The impending demise of the billable hour as a basis for charging for professional services and in particular, for legal services, has been anticipated in various media for some time. In support of this argument it is usually stated (often as ‘fact’) that this method of billing encourages inefficiency i.e. the longer it takes to do a job the greater the billable hours and the more lawyers can and will bill.
I have never believed it is as cut and dried as this.
While there are undoubtedly issues with time-based billing, it is a system which has worked reasonably well for lawyers and for clients, both of whom are good at managing the limitations so as to achieve a fair outcome.
Survey of in-house counsel:
So it was interesting to read of the results of the inaugural Compass Corporate Counsel Annual Survey 2011 (pdf) conducted by Mallesons, and reported on by Alex Boxsell (pdf with annotations!) in the AFR (26 August 2011) which indicated that:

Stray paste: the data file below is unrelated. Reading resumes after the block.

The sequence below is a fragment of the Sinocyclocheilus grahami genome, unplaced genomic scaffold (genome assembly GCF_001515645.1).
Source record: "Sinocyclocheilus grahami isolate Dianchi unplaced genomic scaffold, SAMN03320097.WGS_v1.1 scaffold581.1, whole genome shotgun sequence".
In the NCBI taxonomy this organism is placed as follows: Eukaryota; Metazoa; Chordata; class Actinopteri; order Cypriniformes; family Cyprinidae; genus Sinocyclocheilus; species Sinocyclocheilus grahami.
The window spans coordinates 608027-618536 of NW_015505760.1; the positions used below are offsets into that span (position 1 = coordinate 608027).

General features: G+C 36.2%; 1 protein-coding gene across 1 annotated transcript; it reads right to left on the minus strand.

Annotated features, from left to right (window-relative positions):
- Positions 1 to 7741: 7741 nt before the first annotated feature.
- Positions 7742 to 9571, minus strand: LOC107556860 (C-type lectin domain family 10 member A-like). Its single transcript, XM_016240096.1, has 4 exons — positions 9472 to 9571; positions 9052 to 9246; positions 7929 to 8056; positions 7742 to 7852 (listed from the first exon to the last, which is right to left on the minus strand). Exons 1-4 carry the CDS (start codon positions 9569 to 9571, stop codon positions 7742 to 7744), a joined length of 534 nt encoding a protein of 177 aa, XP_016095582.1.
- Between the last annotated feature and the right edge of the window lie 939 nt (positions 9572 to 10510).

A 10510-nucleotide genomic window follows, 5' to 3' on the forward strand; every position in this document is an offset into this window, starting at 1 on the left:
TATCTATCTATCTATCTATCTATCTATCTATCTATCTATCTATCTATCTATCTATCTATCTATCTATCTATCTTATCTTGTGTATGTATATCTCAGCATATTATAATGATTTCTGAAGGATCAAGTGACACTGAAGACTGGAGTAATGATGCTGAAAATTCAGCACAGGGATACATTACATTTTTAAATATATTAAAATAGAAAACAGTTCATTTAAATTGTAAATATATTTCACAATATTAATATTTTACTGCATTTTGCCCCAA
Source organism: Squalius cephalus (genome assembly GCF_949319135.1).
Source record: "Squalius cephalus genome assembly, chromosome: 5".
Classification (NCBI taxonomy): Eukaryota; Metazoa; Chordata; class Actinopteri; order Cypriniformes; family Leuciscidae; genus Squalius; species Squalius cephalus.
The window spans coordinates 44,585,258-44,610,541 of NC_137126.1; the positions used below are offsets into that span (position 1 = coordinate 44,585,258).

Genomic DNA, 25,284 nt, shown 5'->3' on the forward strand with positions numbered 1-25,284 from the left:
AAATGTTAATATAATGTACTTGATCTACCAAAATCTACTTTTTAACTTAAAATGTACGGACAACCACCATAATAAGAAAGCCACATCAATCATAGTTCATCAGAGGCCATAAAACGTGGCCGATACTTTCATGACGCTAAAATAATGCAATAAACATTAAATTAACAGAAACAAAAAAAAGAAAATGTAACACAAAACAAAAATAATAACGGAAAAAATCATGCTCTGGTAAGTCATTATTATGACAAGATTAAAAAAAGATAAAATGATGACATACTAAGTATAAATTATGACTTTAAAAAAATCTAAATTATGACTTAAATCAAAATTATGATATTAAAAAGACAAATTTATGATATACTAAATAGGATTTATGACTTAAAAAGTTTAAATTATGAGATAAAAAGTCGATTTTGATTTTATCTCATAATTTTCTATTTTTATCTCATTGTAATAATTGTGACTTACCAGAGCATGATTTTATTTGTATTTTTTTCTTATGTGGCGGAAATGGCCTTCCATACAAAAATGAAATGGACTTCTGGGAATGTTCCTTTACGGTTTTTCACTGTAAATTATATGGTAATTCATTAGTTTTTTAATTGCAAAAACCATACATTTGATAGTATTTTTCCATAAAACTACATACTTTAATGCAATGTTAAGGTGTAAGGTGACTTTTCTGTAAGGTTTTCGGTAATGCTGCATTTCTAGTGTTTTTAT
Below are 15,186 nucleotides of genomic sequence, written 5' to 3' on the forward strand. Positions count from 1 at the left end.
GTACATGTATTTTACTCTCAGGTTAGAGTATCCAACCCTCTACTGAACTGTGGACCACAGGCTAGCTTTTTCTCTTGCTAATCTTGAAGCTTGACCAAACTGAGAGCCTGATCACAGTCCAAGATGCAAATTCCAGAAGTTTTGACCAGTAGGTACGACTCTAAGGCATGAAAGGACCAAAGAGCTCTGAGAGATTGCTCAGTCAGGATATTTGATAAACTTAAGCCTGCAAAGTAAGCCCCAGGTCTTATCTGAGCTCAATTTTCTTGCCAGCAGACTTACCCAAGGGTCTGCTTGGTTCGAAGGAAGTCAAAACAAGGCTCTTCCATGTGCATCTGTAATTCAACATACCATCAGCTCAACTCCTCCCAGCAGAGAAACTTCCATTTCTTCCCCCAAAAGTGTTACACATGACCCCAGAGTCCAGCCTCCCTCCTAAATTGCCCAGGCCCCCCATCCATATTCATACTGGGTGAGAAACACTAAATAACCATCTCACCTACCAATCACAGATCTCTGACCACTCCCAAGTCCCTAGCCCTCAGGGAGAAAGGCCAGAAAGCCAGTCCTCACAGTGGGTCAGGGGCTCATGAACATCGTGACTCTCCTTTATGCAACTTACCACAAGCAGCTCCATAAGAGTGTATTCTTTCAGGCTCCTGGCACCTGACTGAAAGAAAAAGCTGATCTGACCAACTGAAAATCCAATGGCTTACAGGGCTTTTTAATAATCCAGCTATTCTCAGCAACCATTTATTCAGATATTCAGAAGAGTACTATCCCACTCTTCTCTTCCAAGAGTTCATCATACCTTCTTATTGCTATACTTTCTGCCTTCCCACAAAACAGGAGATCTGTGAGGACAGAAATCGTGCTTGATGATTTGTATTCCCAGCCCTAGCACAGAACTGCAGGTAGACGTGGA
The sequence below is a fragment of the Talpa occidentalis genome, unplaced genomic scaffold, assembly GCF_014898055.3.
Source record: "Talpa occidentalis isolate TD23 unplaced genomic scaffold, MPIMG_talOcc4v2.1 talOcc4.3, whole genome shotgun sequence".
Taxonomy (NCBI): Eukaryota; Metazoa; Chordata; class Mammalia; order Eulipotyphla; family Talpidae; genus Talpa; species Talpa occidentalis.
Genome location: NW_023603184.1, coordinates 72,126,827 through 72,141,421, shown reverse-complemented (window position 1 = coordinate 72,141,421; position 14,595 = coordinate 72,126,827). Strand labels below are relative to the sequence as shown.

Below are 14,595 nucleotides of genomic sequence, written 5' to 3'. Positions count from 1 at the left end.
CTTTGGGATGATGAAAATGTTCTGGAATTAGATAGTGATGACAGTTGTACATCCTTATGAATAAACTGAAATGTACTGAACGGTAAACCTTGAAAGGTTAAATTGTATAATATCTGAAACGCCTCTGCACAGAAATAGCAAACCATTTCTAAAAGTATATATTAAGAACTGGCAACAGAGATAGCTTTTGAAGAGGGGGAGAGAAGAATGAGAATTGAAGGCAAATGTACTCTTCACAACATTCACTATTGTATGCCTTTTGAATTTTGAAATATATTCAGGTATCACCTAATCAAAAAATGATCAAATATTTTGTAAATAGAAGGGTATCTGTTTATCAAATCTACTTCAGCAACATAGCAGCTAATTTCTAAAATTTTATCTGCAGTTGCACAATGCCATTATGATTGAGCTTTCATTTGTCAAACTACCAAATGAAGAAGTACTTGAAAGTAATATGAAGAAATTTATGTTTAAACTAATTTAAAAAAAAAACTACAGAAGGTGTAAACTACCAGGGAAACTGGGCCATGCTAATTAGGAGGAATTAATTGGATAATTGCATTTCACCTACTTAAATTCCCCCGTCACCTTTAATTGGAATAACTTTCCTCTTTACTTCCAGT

- a majority of corporate counsel still use billable hours as a basis for charging – there was a broad preference for this;
- there may be criticisms and imperfections but it is still the core and staple system which has worked reasonably well for a considerable time;
- half the respondents stated that 90% of the work they have done for them is done on the basis of billable hours;